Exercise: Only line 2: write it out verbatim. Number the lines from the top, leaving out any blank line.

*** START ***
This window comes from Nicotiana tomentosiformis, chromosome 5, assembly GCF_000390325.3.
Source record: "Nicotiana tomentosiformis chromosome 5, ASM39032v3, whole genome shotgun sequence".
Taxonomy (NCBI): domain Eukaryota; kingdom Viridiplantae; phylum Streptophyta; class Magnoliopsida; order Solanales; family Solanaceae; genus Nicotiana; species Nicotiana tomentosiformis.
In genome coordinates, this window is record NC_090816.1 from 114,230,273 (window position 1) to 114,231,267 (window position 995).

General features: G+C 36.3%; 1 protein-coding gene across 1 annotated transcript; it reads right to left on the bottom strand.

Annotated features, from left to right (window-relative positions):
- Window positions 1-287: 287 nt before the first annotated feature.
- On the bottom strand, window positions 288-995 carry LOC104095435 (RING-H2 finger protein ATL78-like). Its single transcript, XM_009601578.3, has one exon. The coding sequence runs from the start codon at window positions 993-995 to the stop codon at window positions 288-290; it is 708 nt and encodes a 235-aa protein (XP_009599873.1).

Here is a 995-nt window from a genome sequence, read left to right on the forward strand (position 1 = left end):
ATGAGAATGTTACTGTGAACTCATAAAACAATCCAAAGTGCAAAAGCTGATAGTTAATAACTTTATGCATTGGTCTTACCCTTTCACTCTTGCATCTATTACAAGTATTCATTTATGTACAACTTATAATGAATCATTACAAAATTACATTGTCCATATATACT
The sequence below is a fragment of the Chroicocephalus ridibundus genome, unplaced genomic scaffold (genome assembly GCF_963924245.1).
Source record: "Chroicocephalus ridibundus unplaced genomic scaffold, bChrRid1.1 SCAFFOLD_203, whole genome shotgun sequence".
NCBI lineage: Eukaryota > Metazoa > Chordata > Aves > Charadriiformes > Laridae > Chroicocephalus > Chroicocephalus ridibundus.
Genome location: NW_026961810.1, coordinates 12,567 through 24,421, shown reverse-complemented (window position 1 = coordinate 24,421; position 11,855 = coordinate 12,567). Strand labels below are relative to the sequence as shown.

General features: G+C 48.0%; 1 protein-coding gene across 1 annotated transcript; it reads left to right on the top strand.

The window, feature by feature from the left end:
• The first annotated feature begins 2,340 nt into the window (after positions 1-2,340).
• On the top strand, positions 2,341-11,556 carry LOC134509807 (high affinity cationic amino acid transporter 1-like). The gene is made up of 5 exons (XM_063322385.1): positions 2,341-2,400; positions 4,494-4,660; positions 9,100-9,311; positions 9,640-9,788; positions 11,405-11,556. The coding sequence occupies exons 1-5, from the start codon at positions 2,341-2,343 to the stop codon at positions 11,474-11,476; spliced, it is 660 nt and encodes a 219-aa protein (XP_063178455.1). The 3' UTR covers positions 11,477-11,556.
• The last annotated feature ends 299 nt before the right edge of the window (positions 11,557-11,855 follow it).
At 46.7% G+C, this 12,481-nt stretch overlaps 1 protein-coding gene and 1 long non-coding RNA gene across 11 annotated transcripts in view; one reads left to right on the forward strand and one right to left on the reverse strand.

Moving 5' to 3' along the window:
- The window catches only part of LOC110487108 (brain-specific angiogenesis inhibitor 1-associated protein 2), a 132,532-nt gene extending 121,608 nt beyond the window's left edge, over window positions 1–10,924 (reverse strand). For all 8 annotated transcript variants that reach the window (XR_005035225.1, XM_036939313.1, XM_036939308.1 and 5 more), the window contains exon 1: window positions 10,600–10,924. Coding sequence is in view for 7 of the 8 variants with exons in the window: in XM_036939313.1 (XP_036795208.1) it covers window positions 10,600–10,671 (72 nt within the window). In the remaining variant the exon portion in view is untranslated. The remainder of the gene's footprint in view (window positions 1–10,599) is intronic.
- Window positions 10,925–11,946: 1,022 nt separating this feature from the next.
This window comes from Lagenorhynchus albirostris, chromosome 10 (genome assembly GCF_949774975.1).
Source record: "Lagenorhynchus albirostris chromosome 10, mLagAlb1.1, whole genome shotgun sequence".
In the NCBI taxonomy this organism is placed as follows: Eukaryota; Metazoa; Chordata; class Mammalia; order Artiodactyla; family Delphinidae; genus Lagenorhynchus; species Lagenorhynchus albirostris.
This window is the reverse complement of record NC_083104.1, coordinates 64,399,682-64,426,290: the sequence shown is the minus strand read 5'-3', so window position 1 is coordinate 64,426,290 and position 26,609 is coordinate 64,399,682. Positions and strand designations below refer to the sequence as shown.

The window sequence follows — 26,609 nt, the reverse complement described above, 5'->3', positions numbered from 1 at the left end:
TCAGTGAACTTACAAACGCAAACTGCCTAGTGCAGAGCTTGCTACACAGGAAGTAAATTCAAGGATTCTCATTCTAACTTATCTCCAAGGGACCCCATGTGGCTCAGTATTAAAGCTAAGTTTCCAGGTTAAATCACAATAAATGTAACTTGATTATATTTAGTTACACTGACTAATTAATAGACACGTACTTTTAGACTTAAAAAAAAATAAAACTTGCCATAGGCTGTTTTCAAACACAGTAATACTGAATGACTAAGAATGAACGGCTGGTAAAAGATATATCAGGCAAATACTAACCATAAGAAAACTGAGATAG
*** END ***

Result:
Source record: "Nicotiana tomentosiformis chromosome 5, ASM39032v3, whole genome shotgun sequence".